Franz Kafka is one of the most famous modernist writers. His life was filled with turmoil, darkness and loss. And, his works grew out of that very tempestuous past. What do you know about the life and works of Franz Kafka? Yes, he wrote about a giant bug (Metamorphosis), but he created so much more! Here's a bit about his life...
Hermann Kafka was the father of Franz Kafka, and he played an important (if tempestuous) role in the writer's life. Hermann had been born and raised in Wossek, 50 miles south of Prague. He was the fourth child of Jacob Kafka, a ritual butcher. He worked hard, starting from an early age. He left home at 14, joined the army at 19, and eventually moved to Prague--where he opened a successful dry-goods shop, with a partner). He also met his wife, married, and had children... (Franz was born on July 3, 1883.)
It is, of course, fitting to begin a discussion of Franz Kafka's life by taking more than a singular glance in his father's direction. He feared his father, and wrote a long letter to him (entitled Letter to His Father (which was never sent and was published posthumously, like most of his works). The work contains a long list of complaints; it explores the relationship between Franz and his father, as well as with his mother, sisters, wives, etc.; and the letter also explains some of his ambiguous feelings about Judaism.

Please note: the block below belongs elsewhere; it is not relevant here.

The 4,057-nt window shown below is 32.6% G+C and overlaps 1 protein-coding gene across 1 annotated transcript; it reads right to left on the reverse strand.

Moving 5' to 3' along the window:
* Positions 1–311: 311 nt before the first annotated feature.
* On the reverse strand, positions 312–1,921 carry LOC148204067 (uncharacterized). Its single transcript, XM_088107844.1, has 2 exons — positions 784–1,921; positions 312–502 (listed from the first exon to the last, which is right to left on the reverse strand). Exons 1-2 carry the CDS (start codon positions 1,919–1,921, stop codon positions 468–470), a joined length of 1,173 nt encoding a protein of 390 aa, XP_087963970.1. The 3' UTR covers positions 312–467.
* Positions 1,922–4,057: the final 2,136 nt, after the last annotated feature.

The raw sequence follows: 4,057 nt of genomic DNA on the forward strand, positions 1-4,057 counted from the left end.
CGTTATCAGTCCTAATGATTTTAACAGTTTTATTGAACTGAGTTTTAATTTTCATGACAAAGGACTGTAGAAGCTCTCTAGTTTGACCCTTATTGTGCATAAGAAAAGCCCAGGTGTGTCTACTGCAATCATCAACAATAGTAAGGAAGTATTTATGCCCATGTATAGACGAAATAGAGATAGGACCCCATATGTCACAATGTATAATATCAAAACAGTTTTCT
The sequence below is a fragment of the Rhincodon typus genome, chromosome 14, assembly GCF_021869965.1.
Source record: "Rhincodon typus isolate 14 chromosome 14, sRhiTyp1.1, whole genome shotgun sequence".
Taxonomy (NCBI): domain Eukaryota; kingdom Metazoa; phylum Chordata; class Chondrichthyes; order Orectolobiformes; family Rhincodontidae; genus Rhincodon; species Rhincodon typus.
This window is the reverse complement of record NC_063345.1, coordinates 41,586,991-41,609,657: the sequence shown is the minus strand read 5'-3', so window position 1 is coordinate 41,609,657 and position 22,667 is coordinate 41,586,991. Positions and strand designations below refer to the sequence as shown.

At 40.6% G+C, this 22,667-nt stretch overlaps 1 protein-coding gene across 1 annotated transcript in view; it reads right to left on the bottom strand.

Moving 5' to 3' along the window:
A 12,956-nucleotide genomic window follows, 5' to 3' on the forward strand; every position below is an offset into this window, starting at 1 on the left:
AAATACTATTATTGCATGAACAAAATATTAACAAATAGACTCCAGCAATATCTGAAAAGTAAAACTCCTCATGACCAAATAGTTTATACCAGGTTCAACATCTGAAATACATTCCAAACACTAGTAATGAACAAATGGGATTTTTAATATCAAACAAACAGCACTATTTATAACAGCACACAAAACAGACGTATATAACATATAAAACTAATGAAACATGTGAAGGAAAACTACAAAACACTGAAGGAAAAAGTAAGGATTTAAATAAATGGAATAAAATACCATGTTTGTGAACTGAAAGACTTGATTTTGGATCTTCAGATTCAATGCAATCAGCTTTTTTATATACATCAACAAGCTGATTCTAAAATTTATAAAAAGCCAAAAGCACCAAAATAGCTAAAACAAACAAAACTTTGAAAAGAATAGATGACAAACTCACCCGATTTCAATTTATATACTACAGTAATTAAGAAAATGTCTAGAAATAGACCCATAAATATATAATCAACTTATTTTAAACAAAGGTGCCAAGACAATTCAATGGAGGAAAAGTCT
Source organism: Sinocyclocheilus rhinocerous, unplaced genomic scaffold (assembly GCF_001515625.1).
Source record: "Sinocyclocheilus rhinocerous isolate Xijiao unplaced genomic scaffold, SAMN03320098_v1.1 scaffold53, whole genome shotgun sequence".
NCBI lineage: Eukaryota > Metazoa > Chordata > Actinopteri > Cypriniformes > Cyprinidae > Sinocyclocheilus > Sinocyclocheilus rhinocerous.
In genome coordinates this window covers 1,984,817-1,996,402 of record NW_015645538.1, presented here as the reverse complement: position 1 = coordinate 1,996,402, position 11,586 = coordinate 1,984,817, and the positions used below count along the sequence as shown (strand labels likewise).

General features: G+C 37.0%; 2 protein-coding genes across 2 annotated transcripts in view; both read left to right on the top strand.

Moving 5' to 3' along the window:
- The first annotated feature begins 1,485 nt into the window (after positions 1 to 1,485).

In the letter, he writes:
"I have always hidden from you, in my room, among my books, with crazy friends, or with crackpot ideas. I have never talked to you frankly; I have never come to you when you were in the synagogue, never visited you at Franzensbad, nor indeed ever shown any family feeling; I have never taken any interest in the business or your other concerns; I saddled you with the factory and walked off; I encouraged Ottla in her obstinacy, and never lifted a finger for you..., while I do everything for my friends. If you sum up your judgment of me, the result you get is that, although you don't charge me with anything downright improper or wicked..., you do charge me with coldness, estrangements and ingratitude."
In a 2008 review of a translation of the letter, Eric Ormsby ends with this episode:
"Once when Franz Kafka was strolling with his younger friend Gustav Janouch in Prague, they ran into Hermann Kafka leaving his shop. As they drew near, Hermann boomed, 'Franz. Go home. The air is damp.' In a whisper, Kafka explained, 'My father. He's worried about me,' adding, 'Love often wears the face of violence.'"
We have "only the son's side" as Ormsby says, but that those lines portray some bit of the petrified state that Franz (at least) believed himself to be in...